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How to Improve Your Climbing in Just 30 Minutes

Make the most of your time on the wall with these tips from IFSC Bouldering World Champion Shauna Coxsey.
By Pip Stewart
4 min readPublished on
It's probably no surprise that Shauna Coxsey's top tip for improving your bouldering is to "climb, climb as much as you can."
We picked her brain to find out what other tips she had to help us take our bouldering from zero (or thereabouts) to hero in under 30 minutes.

1. Get sweaty in the warm-up

Shauna Coxsey working her way up the wall.
Make sure your whole body is warm
"If I could go back and tell my younger self something it would be 'spend more time warming up.' If you want to prevent injury and get the most out of each and every session warming up is invaluable. I recommend warming up with a jacket on, even in summer. You want to be really warm when you start climbing, aim to get that heart rate up. The only way we know we're warm in a visible way is by sweating. So get sweaty!"
"You could try skipping, or just hit the wall — whatever works for you. I always jump on the wall with a jumper and climb for five to 10 minutes when I first get there. I climb up, down, sideways — it's just getting those movements in. Work through different climbs and holds, make sure all of your body is warm from your shoulders to your fingers."

2. Spend your time on the wall, not the floor

Shauna Coxsey trains at the Climbing Hangar, Liverpool, on Jan. 19, 2016.
Spend time on the wall, not the floor
"Do as much climbing as you can as nicely as you can. If you climb well, it feels good and it looks good. You want to be moving and flowing, be nice and precise with your feet and hand placements. Do as much climbing as possible in a session — it's the best training. You can do pull-ups, you can work your core, you can do finger strength exercises, but ultimately the more time spent on the wall, the better."

3. Don't skip through the grades

Shauna Coxsey performs during a training session in Liverpool on Jan. 20, 2015.
Don't skip grades
"An important thing to do is not push your limit all the time. If you are a runner and are training for a marathon you won't be training as hard as you possibly can all the time. However, people come climbing and think 'I've done a green, I've done a blue, now I'm on the red one' — they work up through the grades really quickly. If you're doing multiple sessions a week, one of them, in my opinion, should always be a base session."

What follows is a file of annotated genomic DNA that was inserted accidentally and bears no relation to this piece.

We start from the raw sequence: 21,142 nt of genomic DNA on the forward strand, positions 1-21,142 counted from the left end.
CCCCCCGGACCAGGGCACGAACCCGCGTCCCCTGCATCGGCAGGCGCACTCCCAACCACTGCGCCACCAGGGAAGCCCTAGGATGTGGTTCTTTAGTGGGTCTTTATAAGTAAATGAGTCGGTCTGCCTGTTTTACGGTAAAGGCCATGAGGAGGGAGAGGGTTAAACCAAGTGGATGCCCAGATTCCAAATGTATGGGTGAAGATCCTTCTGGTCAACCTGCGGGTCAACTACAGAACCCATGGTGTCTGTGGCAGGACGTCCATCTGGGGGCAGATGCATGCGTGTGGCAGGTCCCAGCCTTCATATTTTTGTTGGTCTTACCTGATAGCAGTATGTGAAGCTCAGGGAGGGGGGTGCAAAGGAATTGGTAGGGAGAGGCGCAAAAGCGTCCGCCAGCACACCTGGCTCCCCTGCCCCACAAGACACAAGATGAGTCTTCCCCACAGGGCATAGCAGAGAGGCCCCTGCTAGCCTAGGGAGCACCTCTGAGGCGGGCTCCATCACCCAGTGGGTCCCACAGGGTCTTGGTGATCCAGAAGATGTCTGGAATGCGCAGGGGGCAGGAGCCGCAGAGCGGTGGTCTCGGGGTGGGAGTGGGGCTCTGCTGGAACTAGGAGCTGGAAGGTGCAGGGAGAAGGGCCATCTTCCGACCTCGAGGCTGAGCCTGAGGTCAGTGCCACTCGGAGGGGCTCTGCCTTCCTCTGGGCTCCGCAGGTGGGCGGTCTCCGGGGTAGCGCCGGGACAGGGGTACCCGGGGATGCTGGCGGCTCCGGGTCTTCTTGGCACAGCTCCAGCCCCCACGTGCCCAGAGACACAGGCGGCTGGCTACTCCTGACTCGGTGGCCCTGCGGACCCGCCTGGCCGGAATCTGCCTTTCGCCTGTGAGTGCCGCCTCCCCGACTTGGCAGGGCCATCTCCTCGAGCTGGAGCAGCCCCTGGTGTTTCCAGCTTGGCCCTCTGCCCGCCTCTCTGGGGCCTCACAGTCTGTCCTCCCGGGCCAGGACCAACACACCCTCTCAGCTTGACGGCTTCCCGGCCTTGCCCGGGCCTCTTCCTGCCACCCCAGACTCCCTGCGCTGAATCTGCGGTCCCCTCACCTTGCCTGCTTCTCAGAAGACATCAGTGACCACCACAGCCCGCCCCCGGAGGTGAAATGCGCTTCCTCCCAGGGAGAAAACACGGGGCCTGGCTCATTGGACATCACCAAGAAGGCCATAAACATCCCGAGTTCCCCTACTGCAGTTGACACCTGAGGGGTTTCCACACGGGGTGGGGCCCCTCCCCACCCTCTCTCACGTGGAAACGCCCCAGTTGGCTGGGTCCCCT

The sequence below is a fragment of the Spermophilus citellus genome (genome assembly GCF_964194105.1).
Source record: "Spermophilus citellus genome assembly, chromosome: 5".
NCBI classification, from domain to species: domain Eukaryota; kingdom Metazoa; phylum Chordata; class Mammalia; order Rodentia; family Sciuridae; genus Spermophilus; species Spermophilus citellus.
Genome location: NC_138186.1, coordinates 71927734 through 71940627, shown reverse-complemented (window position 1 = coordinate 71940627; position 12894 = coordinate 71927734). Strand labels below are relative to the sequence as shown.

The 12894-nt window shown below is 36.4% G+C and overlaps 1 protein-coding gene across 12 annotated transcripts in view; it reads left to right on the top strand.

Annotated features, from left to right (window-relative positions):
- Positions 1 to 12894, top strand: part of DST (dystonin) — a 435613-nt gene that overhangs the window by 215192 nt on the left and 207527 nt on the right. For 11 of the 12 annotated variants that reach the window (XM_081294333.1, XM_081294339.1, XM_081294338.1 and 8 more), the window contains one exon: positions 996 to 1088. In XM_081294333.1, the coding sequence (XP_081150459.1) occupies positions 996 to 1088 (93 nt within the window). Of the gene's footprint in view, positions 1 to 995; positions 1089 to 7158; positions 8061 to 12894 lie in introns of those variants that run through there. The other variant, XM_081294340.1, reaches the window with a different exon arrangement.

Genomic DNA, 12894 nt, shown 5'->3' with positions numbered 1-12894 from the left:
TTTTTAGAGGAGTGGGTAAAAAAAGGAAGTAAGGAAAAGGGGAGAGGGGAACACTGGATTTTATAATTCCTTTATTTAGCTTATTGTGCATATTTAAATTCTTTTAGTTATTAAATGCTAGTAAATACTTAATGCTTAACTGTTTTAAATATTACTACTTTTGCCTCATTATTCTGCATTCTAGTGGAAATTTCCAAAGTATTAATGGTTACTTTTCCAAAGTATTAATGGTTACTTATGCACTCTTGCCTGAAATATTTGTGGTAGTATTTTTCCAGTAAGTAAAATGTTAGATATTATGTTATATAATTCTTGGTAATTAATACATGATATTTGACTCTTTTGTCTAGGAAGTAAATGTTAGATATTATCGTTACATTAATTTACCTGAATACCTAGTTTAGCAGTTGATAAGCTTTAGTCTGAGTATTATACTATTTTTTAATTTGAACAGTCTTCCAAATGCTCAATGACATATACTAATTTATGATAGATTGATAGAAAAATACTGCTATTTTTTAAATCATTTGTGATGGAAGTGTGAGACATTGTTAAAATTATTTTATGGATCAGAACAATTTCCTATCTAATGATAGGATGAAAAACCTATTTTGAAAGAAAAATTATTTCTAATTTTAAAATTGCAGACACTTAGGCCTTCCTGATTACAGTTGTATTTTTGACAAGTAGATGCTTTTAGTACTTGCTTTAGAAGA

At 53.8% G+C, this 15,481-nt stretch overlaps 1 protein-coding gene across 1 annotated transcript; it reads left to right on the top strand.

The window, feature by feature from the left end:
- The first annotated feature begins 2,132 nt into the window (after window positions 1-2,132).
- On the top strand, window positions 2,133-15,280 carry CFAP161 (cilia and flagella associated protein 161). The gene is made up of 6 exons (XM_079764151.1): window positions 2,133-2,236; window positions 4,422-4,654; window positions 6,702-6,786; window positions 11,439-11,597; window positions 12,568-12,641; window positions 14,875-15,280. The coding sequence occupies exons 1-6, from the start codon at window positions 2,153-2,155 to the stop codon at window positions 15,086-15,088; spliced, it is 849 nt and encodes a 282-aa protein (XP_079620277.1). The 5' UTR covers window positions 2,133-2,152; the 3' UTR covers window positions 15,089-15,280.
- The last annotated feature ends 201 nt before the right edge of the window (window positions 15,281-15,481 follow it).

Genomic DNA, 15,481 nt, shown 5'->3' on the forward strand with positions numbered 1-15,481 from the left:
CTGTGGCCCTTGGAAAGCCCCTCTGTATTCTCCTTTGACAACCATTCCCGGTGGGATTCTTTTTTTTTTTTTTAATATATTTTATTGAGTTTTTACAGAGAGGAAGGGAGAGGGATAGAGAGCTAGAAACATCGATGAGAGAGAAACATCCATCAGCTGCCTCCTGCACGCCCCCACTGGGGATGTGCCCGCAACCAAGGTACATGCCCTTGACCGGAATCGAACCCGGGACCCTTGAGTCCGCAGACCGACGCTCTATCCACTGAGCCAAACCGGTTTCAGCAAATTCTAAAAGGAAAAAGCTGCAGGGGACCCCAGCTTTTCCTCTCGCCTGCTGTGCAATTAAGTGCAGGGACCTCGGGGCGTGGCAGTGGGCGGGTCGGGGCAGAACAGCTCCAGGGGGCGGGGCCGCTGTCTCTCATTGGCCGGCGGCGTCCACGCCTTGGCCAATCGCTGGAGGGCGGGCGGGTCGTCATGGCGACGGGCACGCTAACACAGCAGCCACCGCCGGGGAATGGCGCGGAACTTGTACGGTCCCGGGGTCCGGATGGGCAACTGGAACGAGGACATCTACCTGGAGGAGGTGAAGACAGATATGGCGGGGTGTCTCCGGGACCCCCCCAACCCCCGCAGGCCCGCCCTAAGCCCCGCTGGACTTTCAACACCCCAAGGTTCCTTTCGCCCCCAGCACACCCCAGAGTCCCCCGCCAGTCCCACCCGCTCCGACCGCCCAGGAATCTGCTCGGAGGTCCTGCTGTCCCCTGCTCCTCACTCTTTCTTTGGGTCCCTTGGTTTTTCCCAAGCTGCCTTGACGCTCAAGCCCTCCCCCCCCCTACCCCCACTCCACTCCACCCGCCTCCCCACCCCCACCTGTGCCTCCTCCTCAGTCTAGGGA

I have a really easy circuit that's well within my capability ... If you're just falling off all the time, you're just learning how to fall.
Shauna Coxsey
"Get some building blocks in there so that you're learning loads of different grip types and movements, foot placements and hand placements. Get on different angles and don't skip out ones that you would have done previously. It also tires you out, so you end up having to climb slightly differently — it teaches you a lot more than just having a session. Even now, I come to a climbing wall once a week or once every couple of weeks and have a really easy circuit that's well within my capability. It means you get loads and loads of climbing and movements in — it gets me flowing again. If you're just falling off all the time you're just learning how to fall!"

4. Use momentum as much as strength

Shauna Coxsey gets ready to climb.
Hang with Shauna
Watch the video above for some great examples of how to use momentum.
"Climbing's all in the hips. Having a good body position is obviously really important. However, as soon as things get tricky you have to be more dynamic. If you're climbing using just strength it's so much harder than using momentum, and momentum is generated through your legs and your hips. Think about thrusting your hips into the wall. The more tired you get, the more you'll have to use your hips because your arms and legs are fatigued. If you can keep your feet and hand placements good and use your hips it'll force you into a smoother way of climbing."